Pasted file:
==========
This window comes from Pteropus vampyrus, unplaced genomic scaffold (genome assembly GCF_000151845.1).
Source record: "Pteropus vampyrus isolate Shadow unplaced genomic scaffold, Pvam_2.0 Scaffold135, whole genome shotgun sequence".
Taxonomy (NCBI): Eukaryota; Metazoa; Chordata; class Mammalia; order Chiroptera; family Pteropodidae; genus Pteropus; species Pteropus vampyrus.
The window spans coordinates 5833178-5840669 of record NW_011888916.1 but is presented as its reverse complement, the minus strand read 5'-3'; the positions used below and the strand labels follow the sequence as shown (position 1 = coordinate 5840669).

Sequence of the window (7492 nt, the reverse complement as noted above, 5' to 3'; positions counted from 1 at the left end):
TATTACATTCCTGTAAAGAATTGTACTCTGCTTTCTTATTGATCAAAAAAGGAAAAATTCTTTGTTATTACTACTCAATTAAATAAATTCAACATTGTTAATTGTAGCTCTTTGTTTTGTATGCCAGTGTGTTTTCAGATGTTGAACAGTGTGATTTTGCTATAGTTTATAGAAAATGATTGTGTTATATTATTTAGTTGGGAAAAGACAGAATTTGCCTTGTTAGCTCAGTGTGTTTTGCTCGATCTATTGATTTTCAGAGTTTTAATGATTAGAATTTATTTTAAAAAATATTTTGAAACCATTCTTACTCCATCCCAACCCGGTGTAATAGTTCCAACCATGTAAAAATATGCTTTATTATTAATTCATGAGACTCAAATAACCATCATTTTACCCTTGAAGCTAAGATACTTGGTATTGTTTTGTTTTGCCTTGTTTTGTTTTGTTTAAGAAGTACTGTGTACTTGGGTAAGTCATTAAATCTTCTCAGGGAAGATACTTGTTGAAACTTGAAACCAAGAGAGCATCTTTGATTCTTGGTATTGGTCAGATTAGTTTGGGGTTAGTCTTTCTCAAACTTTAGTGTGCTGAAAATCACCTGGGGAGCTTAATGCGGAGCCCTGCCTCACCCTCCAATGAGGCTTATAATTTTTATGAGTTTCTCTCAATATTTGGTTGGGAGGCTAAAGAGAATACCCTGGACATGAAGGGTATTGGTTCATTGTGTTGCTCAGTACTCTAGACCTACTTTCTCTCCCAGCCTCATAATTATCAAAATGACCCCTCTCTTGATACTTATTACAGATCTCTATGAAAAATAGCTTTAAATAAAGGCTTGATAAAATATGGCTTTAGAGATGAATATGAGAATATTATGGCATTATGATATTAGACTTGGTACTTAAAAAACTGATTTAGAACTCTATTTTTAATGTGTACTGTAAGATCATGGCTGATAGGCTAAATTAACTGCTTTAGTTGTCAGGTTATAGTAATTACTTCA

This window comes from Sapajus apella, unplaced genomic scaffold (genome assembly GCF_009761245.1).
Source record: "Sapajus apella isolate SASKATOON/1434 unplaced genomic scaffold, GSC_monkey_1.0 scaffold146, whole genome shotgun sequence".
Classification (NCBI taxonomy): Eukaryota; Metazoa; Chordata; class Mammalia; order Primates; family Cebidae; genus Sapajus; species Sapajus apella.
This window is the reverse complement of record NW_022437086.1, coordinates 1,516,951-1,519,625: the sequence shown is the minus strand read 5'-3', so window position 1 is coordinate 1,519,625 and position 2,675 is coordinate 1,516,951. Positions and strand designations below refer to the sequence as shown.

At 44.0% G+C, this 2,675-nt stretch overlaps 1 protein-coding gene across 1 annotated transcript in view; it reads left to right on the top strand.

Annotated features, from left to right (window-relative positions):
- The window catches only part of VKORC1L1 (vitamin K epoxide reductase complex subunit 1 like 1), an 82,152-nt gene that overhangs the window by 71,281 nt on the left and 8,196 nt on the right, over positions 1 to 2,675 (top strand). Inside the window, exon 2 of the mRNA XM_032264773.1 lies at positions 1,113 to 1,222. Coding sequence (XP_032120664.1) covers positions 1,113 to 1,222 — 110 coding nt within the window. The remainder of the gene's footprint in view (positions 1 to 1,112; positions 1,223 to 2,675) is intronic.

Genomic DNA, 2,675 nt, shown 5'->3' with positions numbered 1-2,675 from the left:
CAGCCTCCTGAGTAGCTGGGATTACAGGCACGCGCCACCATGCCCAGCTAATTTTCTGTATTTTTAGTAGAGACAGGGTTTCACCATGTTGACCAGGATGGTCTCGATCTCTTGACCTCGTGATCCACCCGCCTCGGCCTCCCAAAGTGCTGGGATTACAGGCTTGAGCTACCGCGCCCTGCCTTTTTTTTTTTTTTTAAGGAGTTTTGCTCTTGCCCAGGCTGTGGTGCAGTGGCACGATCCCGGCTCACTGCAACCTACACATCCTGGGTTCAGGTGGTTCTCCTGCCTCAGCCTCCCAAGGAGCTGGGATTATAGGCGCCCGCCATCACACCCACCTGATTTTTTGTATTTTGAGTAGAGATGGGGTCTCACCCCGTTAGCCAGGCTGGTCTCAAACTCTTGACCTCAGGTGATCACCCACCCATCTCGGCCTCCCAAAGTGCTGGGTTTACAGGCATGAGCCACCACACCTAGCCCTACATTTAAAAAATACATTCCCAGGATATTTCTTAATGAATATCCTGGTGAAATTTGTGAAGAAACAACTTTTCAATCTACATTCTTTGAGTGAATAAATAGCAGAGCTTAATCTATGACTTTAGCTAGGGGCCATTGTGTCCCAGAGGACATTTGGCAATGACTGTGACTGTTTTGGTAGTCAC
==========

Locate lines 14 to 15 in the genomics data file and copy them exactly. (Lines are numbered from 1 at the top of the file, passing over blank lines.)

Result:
Genomic DNA, 2,675 nt, shown 5'->3' with positions numbered 1-2,675 from the left:
CAGCCTCCTGAGTAGCTGGGATTACAGGCACGCGCCACCATGCCCAGCTAATTTTCTGTATTTTTAGTAGAGACAGGGTTTCACCATGTTGACCAGGATGGTCTCGATCTCTTGACCTCGTGATCCACCCGCCTCGGCCTCCCAAAGTGCTGGGATTACAGGCTTGAGCTACCGCGCCCTGCCTTTTTTTTTTTTTTTAAGGAGTTTTGCTCTTGCCCAGGCTGTGGTGCAGTGGCACGATCCCGGCTCACTGCAACCTACACATCCTGGGTTCAGGTGGTTCTCCTGCCTCAGCCTCCCAAGGAGCTGGGATTATAGGCGCCCGCCATCACACCCACCTGATTTTTTGTATTTTGAGTAGAGATGGGGTCTCACCCCGTTAGCCAGGCTGGTCTCAAACTCTTGACCTCAGGTGATCACCCACCCATCTCGGCCTCCCAAAGTGCTGGGTTTACAGGCATGAGCCACCACACCTAGCCCTACATTTAAAAAATACATTCCCAGGATATTTCTTAATGAATATCCTGGTGAAATTTGTGAAGAAACAACTTTTCAATCTACATTCTTTGAGTGAATAAATAGCAGAGCTTAATCTATGACTTTAGCTAGGGGCCATTGTGTCCCAGAGGACATTTGGCAATGACTGTGACTGTTTTGGTAGTCAC